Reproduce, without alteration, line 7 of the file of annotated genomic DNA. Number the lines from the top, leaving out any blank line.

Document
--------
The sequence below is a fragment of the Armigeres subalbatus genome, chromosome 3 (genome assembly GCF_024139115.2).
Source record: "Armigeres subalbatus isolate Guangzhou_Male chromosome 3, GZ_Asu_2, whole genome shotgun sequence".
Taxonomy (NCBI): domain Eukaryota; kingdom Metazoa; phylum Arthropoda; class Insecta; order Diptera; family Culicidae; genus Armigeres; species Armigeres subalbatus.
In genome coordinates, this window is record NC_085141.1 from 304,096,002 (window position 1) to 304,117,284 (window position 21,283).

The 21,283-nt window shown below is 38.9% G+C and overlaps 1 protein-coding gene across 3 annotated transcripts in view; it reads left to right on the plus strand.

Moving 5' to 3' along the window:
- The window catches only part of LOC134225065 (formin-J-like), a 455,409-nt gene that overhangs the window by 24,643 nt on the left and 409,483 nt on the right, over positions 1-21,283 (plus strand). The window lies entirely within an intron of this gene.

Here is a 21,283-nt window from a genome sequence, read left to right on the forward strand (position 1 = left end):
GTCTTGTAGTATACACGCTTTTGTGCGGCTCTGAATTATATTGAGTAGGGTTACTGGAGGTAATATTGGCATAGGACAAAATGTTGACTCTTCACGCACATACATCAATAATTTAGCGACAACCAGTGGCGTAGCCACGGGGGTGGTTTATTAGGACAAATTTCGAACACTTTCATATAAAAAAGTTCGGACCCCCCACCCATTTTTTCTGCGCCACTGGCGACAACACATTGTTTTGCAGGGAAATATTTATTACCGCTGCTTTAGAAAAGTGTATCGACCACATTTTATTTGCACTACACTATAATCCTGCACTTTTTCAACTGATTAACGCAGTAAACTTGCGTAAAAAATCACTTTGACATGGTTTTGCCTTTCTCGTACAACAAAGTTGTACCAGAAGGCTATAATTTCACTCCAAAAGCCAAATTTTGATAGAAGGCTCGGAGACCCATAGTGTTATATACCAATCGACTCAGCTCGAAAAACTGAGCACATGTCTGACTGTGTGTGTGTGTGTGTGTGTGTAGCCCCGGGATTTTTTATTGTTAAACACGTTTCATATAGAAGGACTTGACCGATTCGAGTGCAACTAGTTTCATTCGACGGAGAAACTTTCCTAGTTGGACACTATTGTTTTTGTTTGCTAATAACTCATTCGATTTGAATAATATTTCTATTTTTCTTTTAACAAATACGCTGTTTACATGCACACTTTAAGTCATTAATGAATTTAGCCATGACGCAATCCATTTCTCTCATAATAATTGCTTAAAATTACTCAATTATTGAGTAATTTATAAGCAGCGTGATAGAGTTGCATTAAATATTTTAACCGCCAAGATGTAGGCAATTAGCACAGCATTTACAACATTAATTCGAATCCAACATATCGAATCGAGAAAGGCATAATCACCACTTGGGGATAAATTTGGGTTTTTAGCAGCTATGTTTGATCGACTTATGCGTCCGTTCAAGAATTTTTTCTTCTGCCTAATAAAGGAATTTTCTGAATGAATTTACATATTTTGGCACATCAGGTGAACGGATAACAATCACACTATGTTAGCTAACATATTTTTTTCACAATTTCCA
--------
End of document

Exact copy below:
- The window catches only part of LOC134225065 (formin-J-like), a 455,409-nt gene that overhangs the window by 24,643 nt on the left and 409,483 nt on the right, over positions 1-21,283 (plus strand). The window lies entirely within an intron of this gene.